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Name: Sergey M.
Status: N/A
Age: 50s
Location: N/A
Country: N/A
Date: 2000-2001

At the same time every resting object on Earth is participating in tree (and maybe more?) different motions in Space with different speeds:

a) in the direction of Earth's revolving around its axes with the speed about 8 km/s,

b) in the direction of Earth's orbit around the Sun with the speed about 32 km/s and c) in the direction of our Solar Systems' trajectory around Galactic Center with the speed about 250 km/s. (I am sorry, that I don't remember exact numbers). As a biologist I have several questions regarding this complecs motions.

1) Can You describe, please, the common trajectory of Earth in Space during this simultaneous movements in relations to Sun and in relations to Galactic Center - how it will look (probably spirals) ?

2) How can we calculate the forces applied to any object on Earth which are generated during this simultaneous movement - are they strong or week and if they act at the same direction as Gravitational Force acts on any object on the Earth or in opposite direction? This question arises from my interest to calculate total forces applied on Earth to living organisms during their development and growth which they should overcome. For example, beside Gravitational Force, living beings also are under big atmospheric pressure - 20 m.t/ cm^2 . May be this movements add some additional forces?

The earth undergoes many minor wiggles and wobbles due to many causes, tidal effects of the moon, the "off-center" of the center of mass, the gravity of other planets... Some of these are not even well understood.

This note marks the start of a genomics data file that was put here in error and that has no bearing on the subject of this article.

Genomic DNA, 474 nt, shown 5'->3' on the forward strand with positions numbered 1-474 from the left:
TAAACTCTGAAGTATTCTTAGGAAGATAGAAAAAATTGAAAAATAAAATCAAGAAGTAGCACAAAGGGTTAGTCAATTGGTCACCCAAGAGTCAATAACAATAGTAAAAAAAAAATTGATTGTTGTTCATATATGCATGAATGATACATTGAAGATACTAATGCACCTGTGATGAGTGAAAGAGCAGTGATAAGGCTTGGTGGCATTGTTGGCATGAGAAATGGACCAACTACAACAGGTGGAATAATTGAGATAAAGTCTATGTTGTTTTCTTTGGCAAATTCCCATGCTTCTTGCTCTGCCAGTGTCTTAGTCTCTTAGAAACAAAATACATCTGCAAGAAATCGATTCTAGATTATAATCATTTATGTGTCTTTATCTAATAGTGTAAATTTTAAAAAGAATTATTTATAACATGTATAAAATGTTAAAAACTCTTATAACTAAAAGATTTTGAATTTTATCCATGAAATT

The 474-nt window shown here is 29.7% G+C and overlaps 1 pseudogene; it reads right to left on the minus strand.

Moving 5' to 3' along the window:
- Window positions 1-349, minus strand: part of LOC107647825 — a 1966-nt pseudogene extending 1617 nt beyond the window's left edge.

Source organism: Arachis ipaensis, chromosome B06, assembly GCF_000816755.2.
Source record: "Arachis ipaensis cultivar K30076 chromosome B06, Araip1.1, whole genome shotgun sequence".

The important point is that gravity is the weakest of all forces, so its effect decreases rapidly with distance. Consequently, the only astronomical objects that have to be taken into account when considering gravity are: Earth itself, the Moon, and the Sun. The effect of other planets and celestial objects on things having small mass, like living organisms, is extremely small, and other "small effects" are much larger -- for example the change in atmospheric pressure, various types of electromagnetic radiation, the pressure of soil pressure, and many more.

Vince Calder


In order to calculate the effective amount of force for any orbital motion, calculate mass of the object (the person) times the square of the speed, then divided by the radius of orbit. Let's consider a 100 kg person, just to make it simple.

Rotation of the Earth:
(100kg)(465 m/s)^2 / (6.37e6 m) = 3.4 Newtons = .764 pounds

Orbit of Earth around sun:
(100kg)(29,800m/s)^2 / (1.50e11 m) = 0.592 Newtons = .133 pounds

A 100 kg man feels a weight of 980-Newtons, a force of 3.4-Newtons from Earth rotation, and 0.592-Newtons from Earth orbit of the Sun. As radius of the orbit increases, the effect will decrease significantly. There is no need to go beyond effects of the solar system.

Dr. Ken Mellendorf

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